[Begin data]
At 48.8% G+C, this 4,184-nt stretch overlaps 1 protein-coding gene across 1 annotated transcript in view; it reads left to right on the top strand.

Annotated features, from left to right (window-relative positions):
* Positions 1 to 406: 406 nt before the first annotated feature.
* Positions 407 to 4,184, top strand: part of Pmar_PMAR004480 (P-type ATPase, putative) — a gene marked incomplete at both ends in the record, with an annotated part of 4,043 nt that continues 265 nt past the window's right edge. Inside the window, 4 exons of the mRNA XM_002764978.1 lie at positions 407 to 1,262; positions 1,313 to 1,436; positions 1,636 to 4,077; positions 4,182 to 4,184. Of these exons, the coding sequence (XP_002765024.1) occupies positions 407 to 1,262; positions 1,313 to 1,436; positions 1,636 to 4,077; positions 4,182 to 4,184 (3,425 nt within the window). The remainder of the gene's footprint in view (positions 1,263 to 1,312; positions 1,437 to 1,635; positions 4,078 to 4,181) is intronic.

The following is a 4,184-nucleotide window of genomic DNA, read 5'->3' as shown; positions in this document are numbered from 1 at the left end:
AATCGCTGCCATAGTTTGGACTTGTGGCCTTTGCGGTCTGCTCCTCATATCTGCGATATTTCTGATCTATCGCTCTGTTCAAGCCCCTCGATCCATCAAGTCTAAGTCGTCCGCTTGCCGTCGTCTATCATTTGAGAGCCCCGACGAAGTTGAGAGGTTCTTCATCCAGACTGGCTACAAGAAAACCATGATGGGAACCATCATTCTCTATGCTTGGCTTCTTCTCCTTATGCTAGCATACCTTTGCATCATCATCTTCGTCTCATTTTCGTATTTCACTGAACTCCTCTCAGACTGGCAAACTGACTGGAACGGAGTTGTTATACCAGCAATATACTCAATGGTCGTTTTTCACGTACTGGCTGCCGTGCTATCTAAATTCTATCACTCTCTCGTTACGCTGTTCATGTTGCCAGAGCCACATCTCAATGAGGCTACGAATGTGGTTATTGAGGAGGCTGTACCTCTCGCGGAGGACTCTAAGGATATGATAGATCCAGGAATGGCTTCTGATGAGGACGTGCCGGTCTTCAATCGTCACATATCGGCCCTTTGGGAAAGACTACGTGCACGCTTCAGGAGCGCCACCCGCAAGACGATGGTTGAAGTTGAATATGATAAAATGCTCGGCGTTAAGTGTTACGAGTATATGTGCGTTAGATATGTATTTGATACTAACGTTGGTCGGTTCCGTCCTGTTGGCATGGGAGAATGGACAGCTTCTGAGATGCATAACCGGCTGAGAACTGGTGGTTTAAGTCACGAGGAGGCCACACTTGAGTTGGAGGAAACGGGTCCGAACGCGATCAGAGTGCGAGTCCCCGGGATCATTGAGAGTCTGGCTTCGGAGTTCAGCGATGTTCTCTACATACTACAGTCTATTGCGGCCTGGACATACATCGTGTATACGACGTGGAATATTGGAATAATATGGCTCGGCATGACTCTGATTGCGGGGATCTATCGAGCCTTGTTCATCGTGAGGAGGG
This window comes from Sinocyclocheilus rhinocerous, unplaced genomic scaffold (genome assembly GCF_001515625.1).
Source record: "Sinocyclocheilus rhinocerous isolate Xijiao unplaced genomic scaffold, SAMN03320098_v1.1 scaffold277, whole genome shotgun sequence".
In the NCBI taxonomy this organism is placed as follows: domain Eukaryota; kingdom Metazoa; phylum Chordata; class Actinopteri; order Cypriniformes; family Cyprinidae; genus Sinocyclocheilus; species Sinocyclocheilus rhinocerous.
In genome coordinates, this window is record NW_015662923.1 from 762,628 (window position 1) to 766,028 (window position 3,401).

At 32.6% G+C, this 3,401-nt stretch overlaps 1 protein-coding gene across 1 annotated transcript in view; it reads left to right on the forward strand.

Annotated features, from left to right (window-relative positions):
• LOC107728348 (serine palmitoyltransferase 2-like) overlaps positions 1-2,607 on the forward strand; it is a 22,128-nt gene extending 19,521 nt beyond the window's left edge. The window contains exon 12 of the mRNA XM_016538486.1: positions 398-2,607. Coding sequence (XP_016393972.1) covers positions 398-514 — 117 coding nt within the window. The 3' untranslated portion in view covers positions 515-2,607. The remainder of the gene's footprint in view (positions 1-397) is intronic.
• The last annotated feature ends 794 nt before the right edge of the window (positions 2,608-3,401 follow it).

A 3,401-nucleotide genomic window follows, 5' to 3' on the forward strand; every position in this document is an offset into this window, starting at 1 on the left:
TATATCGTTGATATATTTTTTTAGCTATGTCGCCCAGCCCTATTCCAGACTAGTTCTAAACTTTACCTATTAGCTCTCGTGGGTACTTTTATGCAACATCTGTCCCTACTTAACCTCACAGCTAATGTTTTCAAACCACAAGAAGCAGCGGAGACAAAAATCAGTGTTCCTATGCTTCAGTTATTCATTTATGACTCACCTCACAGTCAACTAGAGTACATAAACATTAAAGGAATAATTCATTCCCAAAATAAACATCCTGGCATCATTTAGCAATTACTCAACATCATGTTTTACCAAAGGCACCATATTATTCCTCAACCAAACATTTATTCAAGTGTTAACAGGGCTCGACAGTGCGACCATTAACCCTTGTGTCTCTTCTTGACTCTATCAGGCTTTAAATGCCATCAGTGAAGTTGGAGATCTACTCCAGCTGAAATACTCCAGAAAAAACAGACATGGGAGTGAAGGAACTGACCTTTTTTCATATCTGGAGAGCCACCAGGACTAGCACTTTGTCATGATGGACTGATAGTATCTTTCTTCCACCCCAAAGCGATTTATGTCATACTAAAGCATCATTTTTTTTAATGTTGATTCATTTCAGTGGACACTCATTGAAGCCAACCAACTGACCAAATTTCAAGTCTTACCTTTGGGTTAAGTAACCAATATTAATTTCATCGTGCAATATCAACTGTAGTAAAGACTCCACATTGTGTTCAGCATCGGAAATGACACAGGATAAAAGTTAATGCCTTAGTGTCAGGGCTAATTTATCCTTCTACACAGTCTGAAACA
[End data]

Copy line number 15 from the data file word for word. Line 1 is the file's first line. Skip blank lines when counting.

A 3,401-nucleotide genomic window follows, 5' to 3' on the forward strand; every position in this document is an offset into this window, starting at 1 on the left: